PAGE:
WHEN mum Natalie Ridler noticed her toddler had suddenly gained weight, she knew something wasn’t right.
Little Morgan had also started to gain excessive body hair, so Natalie booked her two-year-old in to see the GP.
But during the appointment, the 32-year-old was told her son was ‘just overweight’ and was accused of ‘overfeeding him’.
However, in October 2021, he was diagnosed with cancer and medics found he was suffering with a tumour on his adrenal gland, known as adrenal cortical carcinoma.
This is a rare disease in which cancer cells form in the outer layer of the adrenal gland, Cancer Research UK states.
It is often referred to as a silent killer as some forms of the cancer have symptoms that you wouldn’t always notice, this includes being flushed and stretch marks.
Cancer Research UK states that cancers that don’t make hormones might not cause symptoms until they are advanced, with the cancer silently lingering in your body.
Morgan had been given a 10 per cent chance of survival after Natalie pushed for tests which revealed the illness.
The physiotherapist from Swansea said: “We thought we were going to lose our son because it had taken so long to get him diagnosed.
“I was angry that I hadn’t pushed harder sooner.
“I was concerned about perhaps, an endocrine disorder or hormone disorder, but I never thought it was going to be cancer.
“At first it was terrifying, I have a medical background in my job so I understood an awful lot of what was happening and going on.”
However, she said her husband Matthew didn’t have the same knowledge and because of that, Natalie said ‘everything was a lot scarier for him’.
“The fear that we would lose his firstborn and his only son was something he couldn’t comprehend but couldn’t stop thinking about.
“He really struggled to compartmentalise and suffered from PTSD as a result.
“It was really tough on him as he had to return to work during Morgan’s treatment as we couldn’t sustain ourselves on two lots of sick pay,” she added.
It was at this consultation that medics noticed that Morgan’s liver felt enlarged.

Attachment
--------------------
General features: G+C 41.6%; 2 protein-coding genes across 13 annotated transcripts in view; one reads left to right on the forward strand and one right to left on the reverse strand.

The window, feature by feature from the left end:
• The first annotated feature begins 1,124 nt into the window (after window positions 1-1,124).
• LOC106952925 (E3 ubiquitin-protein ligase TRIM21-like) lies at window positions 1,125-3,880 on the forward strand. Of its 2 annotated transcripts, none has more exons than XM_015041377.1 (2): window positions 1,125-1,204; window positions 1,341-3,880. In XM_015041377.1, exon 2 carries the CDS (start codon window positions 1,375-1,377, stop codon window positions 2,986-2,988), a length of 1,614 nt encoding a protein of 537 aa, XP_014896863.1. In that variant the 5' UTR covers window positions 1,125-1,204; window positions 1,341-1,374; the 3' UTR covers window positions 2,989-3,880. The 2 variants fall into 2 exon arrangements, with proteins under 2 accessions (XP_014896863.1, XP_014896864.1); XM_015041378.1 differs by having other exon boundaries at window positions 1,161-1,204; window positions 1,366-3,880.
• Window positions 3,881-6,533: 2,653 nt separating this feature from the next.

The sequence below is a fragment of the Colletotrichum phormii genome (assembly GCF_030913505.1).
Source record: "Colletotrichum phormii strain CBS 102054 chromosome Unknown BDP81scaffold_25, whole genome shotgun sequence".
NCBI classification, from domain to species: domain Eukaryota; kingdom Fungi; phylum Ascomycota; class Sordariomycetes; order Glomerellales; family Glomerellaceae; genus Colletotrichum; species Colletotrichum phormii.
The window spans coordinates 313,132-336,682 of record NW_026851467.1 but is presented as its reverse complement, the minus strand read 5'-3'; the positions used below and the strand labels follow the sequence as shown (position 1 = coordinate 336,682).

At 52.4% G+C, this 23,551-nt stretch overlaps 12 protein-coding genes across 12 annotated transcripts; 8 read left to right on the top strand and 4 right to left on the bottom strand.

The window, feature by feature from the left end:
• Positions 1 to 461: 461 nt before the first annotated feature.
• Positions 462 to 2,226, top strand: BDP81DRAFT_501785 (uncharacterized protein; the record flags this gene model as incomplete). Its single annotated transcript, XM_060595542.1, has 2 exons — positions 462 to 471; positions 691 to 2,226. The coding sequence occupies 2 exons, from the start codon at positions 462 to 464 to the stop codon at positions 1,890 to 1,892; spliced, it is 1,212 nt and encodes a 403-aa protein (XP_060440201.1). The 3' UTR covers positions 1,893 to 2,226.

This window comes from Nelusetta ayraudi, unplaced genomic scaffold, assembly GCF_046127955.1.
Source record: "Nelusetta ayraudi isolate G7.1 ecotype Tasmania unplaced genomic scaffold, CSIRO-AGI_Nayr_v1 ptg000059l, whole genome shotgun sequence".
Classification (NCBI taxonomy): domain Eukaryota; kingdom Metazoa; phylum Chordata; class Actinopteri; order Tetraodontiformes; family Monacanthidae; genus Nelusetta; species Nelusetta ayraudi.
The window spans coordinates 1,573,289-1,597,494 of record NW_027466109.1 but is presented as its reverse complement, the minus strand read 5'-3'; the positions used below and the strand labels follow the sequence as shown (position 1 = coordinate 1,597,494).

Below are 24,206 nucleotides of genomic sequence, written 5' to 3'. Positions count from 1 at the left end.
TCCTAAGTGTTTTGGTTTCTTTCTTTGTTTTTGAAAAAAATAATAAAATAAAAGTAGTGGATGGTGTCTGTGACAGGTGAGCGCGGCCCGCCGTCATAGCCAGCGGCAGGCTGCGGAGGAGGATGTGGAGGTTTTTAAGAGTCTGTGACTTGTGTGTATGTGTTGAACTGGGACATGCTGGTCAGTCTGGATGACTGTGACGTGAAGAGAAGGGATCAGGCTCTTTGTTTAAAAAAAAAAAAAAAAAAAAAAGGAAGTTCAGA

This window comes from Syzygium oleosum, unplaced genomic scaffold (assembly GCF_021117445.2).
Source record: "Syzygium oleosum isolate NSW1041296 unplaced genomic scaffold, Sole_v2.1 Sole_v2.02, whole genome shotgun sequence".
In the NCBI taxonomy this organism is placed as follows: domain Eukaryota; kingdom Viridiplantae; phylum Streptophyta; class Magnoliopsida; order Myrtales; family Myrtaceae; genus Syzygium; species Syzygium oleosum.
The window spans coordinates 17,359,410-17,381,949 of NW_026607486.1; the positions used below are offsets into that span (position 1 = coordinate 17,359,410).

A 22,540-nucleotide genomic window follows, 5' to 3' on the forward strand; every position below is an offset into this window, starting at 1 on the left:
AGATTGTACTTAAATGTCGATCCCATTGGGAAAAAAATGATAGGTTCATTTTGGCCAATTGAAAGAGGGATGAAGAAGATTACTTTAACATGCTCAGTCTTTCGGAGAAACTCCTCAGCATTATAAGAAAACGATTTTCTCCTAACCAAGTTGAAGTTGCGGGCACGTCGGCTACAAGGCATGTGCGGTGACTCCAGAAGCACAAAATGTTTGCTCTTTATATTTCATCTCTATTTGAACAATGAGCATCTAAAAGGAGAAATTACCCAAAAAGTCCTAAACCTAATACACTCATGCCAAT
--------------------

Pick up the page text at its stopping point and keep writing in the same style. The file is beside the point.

In October 28, Morgan was sent for an ultrasound scan.
From the results, doctors discovered the mass and explained it was producing large amounts of cortisol and testosterone responsible for the unusual symptoms.
The youngster had to be rushed to surgery as the tumour had spread to his lungs.
His parents were then told that he would have to also undergo several rounds of chemotherapy.
Now, Natalie says she doesn’t think the family will ever recover from seeing him being treated for cancer.
“It was heartbreaking to have to see him so poorly, he was frequently sick and housebound due to being immunocompromised from the chemotherapy.
“Seeing him so unwell, having to force him to do things that he didn’t want to do, the unexpected hospital trips. He was very vulnerable.
“Between rounds three and four of chemotherapy, he developed viral meningitis and was very unwell.
“Morgan was bed bound for three weeks and lost the ability to walk.
“I couldn’t allow myself to think about the possibility of losing him, I threw myself into doing to best I could for my family and raising money for the charities that were assisting us.”
After months of treatment, Morgan was finally given the all clear in August 2022.
Natalie added: “It was a relief when he went into remission, but not nearly the exuberant feeling of joy that I expected.
“There is a high risk of reoccurrence and three-monthly scans to capture it early.
“After being thrown into the world of cancer, it feels like it will always be a passenger on our life journey now.
“There is constant anxiety that something will return, especially since Morgan was found to have a genetic mutation which makes him more susceptible to cancer called Li-Fraumeni syndrome (LFS).”
The mum is now urging others to push harder if they know something is wrong with their child.
She said that if medics would have listened to her, then her little boy may not have needed the amount of treatment he had to go through.
The mum has also created an Instagram page called Morgan’s Army, where people can follow the little tot’s journey.
She added: “It’s important that parents are empowered to push for medical advice when they feel something isn’t right.
“We had so much difficulty getting health professionals to listen to us and I really feel that perhaps Morgan wouldn’t have needed so much treatment or big surgeries.
“It’s so important to me to improve services for parents in the UK.”